Amy Day looks into how the education secretary’s failings are leading to a confused educational environment for real children. “On the one hand, children are expected to dismantle the English language down into its most basic and technical components. On the other hand, they’re treated as being entirely ignorant of even everyday processes.”
Oliver Lawrie looks at how our lack of knowledge of other languages will impede us in the post-Brexit world. “Fewer than 3,000 students sat A-level German in 2018. That’s about 5 percent of the number of people who would attend one average football match in the UK.”
University of Leeds student Annabelle Levins looks at how students have been let down by both the government and their universities during the pandemic.
Education specialist Dr Pam Jarvis looks at how a strict view of education is letting down children during the pandemic. With civil servants enforcing traditional methods of teaching in this period, Pam reflects that we need a broader view of how to teach.
Former MEP Michael Hindley discusses how we can stay close to Europe: “the way back to the EU will be facilitated by maintaining and even furthering such initiatives. Labour needs to explore which EU projects are still open to the UK’s participation.”
The education secretary Gavin Williamson has surpassed even Chris Grayling for consistently failing in his latest Cabinet position. His detrimental influence on a whole generation looks set to be complete. Yet he seems untouchable. Why?
Juliet Lodge looks at what the UK education sector will lose from abandoning the Erasmus scheme and replacing it with the Turing programme. “Alan Turing, after whom the government’s scheme has been named, would probably not have approved of this act of what Nicola Sturgeon calls educational vandalism.”
Dr Pam Jarvis summarises the anger within our schools over the government’s chaotic response to the pandemic. Many schools are now shut for Christmas, having just been told they’ll be responsible for delivering testing to schoolchildren in the new year. And this follows months of poor and inconsistent advice.
Dame Rachel De Souza has been a controversial character in the education world, since hitting the national press in an argument over whether she had received advance notice of OFSTED inspections. She has also been in the public eye over the behaviour policies, staff management policies and ‘strategic’ exclusions (particularly with respect to special needs) that operated within the schools that she oversaw as chief executive at Inspiration Trust, and for her close links with the Conservative Party.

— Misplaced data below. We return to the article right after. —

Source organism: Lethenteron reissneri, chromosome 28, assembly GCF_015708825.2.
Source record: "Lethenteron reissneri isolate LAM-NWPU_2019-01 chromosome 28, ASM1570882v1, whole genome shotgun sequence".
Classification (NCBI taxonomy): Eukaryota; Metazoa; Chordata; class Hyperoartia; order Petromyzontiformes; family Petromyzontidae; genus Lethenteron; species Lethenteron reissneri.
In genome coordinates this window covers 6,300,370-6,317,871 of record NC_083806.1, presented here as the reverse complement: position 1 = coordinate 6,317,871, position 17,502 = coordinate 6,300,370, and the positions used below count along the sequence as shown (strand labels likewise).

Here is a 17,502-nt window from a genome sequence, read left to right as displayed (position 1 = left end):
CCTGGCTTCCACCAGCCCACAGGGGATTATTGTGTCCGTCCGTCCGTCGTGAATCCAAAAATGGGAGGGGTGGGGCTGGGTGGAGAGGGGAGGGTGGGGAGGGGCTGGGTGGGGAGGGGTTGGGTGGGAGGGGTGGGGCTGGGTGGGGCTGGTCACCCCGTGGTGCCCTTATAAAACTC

Bowling Park School in Bradford has a storyteller in residence. It seems that the school is ahead of the curve as the science, education and business worlds are talking about the benefits and potential of storytelling, many more are putting it into practice.
So, according to the popular media, England’s children have forgotten to eat with a knife and fork and have regressed into nappies during lockdown. These were apparently the most important findings made in a series of reports by the government schools inspection body OFSTED, according to a range of news outlets. But beyond the clickbait, […]
The good news is FOUR TRUMP-FREE YEARS. The American people have rejected Trump and all he stands for by a majority of four million in a record turnout. That is a huge defeat for the far right.
In a week that has been packed with outrage against the Johnson government, it might have been easy to miss the fact that not only have they voted against providing food for deprived children during the half term holiday, despite claiming heavily on subsistence expenses for themselves, they also backtracked on a promise to provide […]
‘Billy’ was something of a school treasure, but when I was in his history class in the fifties, he was well past his best. He had gone straight from his school’s sixth form in Bradford to serve on the Western Front and was badly gassed: an experience that left him with a permanent, persistent cough. […]